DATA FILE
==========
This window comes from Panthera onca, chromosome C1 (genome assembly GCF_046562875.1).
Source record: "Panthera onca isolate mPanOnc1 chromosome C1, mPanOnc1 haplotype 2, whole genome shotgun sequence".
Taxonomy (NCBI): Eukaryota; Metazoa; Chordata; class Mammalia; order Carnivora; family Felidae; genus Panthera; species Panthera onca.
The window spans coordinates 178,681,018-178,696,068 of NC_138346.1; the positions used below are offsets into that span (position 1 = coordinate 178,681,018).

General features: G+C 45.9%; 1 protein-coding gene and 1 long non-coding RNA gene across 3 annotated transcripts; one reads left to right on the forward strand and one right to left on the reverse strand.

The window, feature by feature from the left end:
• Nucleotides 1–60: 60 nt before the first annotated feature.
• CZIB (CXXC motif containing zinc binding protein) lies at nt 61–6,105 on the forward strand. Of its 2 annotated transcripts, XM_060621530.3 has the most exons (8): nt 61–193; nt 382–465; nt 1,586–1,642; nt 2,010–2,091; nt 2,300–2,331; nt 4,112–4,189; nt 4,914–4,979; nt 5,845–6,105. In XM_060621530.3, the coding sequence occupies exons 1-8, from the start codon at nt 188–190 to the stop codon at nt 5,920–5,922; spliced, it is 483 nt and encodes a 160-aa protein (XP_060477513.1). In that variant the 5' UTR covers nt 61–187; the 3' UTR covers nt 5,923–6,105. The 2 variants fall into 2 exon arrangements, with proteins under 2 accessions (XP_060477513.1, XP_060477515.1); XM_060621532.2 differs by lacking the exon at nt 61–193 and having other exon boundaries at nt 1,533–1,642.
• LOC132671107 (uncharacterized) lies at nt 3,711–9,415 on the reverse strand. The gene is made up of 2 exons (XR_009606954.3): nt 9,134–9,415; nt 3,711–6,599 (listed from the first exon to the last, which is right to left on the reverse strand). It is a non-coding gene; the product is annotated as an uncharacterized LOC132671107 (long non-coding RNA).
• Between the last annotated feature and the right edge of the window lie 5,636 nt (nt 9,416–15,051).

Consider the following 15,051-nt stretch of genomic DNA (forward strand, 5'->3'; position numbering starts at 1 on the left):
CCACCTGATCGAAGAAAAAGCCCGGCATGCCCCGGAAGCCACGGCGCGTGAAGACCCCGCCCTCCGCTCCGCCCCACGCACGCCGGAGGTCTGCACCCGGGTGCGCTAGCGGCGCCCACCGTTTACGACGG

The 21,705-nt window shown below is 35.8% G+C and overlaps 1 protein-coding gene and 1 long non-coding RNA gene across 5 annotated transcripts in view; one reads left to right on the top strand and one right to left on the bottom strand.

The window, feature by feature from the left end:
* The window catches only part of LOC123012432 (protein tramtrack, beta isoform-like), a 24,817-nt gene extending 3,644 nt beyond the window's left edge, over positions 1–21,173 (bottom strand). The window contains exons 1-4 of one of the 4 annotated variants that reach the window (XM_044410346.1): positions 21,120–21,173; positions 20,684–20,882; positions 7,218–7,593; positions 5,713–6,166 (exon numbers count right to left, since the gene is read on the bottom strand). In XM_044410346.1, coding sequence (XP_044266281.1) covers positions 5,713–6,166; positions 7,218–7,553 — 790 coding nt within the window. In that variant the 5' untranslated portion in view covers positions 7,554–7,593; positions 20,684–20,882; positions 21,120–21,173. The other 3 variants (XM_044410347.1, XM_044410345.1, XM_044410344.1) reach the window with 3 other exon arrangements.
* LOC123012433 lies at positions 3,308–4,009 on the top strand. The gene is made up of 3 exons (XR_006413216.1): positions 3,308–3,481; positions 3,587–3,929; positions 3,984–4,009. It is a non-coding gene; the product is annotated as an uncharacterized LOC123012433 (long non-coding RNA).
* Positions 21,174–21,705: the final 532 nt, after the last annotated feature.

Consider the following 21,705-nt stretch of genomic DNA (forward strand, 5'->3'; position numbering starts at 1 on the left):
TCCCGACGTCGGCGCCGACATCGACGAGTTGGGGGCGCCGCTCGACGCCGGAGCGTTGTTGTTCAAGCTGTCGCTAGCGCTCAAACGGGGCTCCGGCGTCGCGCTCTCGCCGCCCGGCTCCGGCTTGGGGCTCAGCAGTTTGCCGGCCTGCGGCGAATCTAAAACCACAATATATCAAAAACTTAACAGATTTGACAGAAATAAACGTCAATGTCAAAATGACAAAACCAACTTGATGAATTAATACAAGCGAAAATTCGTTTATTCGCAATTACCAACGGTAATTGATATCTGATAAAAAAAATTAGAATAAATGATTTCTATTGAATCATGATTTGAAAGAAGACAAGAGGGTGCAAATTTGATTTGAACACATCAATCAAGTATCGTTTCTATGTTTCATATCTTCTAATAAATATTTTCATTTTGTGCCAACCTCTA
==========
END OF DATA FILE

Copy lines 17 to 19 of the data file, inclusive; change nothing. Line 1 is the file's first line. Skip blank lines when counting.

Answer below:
* Positions 21,174–21,705: the final 532 nt, after the last annotated feature.

Consider the following 21,705-nt stretch of genomic DNA (forward strand, 5'->3'; position numbering starts at 1 on the left):
TCCCGACGTCGGCGCCGACATCGACGAGTTGGGGGCGCCGCTCGACGCCGGAGCGTTGTTGTTCAAGCTGTCGCTAGCGCTCAAACGGGGCTCCGGCGTCGCGCTCTCGCCGCCCGGCTCCGGCTTGGGGCTCAGCAGTTTGCCGGCCTGCGGCGAATCTAAAACCACAATATATCAAAAACTTAACAGATTTGACAGAAATAAACGTCAATGTCAAAATGACAAAACCAACTTGATGAATTAATACAAGCGAAAATTCGTTTATTCGCAATTACCAACGGTAATTGATATCTGATAAAAAAAATTAGAATAAATGATTTCTATTGAATCATGATTTGAAAGAAGACAAGAGGGTGCAAATTTGATTTGAACACATCAATCAAGTATCGTTTCTATGTTTCATATCTTCTAATAAATATTTTCATTTTGTGCCAACCTCTA